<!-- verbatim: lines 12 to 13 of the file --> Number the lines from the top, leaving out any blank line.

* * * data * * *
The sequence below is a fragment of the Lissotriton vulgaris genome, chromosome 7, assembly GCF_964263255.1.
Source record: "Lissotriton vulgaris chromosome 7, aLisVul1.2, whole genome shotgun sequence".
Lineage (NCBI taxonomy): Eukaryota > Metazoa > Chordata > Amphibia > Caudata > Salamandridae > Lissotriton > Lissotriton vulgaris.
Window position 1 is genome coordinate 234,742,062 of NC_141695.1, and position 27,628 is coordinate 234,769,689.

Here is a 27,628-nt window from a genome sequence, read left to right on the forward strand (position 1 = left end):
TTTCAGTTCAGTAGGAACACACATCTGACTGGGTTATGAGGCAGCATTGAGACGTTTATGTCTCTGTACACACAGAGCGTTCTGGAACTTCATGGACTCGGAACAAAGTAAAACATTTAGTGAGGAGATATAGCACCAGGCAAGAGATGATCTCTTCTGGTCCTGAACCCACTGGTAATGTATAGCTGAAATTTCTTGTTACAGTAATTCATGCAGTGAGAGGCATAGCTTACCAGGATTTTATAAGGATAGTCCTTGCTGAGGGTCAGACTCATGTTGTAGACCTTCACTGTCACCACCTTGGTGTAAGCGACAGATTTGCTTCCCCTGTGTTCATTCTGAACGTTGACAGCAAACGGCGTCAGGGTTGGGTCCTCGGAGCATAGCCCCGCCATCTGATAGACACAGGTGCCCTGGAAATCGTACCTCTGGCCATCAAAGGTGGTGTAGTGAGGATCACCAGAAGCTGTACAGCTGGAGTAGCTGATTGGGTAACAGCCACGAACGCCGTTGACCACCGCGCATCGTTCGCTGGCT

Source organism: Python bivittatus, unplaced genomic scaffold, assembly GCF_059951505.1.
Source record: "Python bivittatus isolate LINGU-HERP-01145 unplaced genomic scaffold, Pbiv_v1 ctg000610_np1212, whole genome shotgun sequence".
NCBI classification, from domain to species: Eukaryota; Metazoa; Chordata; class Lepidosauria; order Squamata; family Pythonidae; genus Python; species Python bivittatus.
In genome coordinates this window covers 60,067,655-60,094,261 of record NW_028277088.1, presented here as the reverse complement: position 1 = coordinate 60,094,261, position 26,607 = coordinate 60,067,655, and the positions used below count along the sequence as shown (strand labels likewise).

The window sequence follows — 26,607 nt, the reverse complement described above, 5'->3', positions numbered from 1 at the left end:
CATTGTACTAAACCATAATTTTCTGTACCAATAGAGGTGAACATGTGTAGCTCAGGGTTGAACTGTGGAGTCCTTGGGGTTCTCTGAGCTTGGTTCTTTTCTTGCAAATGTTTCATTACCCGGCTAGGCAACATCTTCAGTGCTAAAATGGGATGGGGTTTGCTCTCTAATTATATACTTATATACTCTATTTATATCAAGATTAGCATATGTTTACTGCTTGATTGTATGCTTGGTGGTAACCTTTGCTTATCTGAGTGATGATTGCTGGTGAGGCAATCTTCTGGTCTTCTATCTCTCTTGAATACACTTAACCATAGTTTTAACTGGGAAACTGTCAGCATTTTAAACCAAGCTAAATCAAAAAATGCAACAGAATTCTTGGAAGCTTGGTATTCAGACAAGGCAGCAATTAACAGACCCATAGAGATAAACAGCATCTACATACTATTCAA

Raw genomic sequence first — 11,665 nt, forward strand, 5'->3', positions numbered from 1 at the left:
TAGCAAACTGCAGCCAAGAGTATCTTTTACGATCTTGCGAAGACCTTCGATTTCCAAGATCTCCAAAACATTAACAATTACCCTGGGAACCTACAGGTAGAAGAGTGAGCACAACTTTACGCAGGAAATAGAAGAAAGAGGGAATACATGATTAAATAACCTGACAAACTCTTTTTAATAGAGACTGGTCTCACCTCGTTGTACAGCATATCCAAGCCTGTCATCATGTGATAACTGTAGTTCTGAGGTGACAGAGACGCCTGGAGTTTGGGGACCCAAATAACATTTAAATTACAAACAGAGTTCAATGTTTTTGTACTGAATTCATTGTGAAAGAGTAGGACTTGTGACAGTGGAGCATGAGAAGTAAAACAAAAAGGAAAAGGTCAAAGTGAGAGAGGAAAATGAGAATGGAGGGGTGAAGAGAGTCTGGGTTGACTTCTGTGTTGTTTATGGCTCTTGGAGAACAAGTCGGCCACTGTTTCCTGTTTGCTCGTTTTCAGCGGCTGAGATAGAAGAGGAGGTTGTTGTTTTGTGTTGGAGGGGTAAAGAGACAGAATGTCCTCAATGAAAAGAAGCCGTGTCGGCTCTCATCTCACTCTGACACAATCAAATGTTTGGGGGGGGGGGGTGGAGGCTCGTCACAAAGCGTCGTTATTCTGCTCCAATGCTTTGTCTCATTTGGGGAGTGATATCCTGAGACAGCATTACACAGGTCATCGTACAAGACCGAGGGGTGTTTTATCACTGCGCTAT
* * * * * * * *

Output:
CATTGTACTAAACCATAATTTTCTGTACCAATAGAGGTGAACATGTGTAGCTCAGGGTTGAACTGTGGAGTCCTTGGGGTTCTCTGAGCTTGGTTCTTTTCTTGCAAATGTTTCATTACCCGGCTAGGCAACATCTTCAGTGCTAAAATGGGATGGGGTTTGCTCTCTAATTATATACTTATATACTCTATTTATATCAAGATTAGCATATGTTTACTGCTTGATTGTATGCTTGGTGGTAACCTTTGCTTATCTGAGTGATGATTGCTGGTGAGGCAATCTTCTGGTCTTCTATCTCTCTTGAATACACTTAACCATAGTTTTAACTGGGAAACTGTCAGCATTTTAAACCAAGCTAAATCAAAAAATGCAACAGAATTCTTGGAAGCTTGGTATTCAGACAAGGCAGCAATTAACAGACCCATAGAGATAAACAGCATCTACATACTATTCAA

Raw genomic sequence first — 11,665 nt, forward strand, 5'->3', positions numbered from 1 at the left: